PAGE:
The Annex highlights the particular conditions of the region, which include its topography, the number of affected land-locked countries, political instability of the region, and the difficult socio-economic factors, including poverty and debt. The Annex is unique in that it is the only regional instrument to articulate concrete commitments for financial contributions. In addition, it provides for the execution of the action programmes before the Convention's entry into force. This is to serve as an indication of the priority to be accorded to Africa under the main Convention.
The action programmes highlight the areas that need attention such as: improvement of the economic environment; natural resource conservation; and existing institutional organizations. The Annex also provides the detailed actions to be undertaken under the national action programmes.
However, it is only within the last three articles of the Annex that a new approach is actually articulated. Explicit reference is made with regard to technical assistance and cooperation to ensure that preference is given to the utilization of the less-costly local experts. This important reference is in response to the sentiment among African Governments that the current disbursement of funds tends to be subsumed by foreign technical assistance and high overhead costs.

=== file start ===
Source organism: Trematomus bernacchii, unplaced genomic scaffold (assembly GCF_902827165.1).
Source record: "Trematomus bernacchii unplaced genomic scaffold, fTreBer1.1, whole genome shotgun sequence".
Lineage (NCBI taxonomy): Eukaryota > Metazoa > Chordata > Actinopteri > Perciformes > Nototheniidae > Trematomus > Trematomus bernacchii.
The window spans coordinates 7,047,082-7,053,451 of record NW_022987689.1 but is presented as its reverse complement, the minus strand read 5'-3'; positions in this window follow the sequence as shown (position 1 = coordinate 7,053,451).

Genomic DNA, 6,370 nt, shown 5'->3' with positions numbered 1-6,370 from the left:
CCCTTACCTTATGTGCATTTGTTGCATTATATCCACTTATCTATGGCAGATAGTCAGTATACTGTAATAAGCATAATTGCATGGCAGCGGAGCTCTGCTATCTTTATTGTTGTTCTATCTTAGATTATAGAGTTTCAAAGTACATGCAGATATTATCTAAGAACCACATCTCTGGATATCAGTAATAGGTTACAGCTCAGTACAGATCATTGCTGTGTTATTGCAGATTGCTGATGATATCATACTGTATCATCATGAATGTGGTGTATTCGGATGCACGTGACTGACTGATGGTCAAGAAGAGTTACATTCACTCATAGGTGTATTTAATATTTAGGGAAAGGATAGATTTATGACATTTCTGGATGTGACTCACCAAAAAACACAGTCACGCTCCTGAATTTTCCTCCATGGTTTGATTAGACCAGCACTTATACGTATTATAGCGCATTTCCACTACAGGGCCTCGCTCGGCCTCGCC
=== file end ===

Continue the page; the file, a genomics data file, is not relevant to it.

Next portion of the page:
On the other hand, emphasis is placed on the need for increased coordination among the key players involved in desertification activities, including donors, national governments, NGOs and local populations. Hence, consultative groups and processes are recommended at three different levels: national, subregional and regional. And finally, the Annex sets out procedures for the follow-up arrangements of the Convention.
One of the most difficult issues to resolve in this Annex, besides the financial resources question, was the role of the Secretariat in the implementation of the Annex. Indeed, this was a contentious issue for all the other annexes as well. The Africans favored an enlarged role for the Secretariat, along the lines of an executing or implementing agency. By contrast, OECD countries did not feel that the Secretariat is equipped to exercise these functions and that its primary role should be to provide administrative support to the Convention and the Conference of the Parties. [Return to start of article]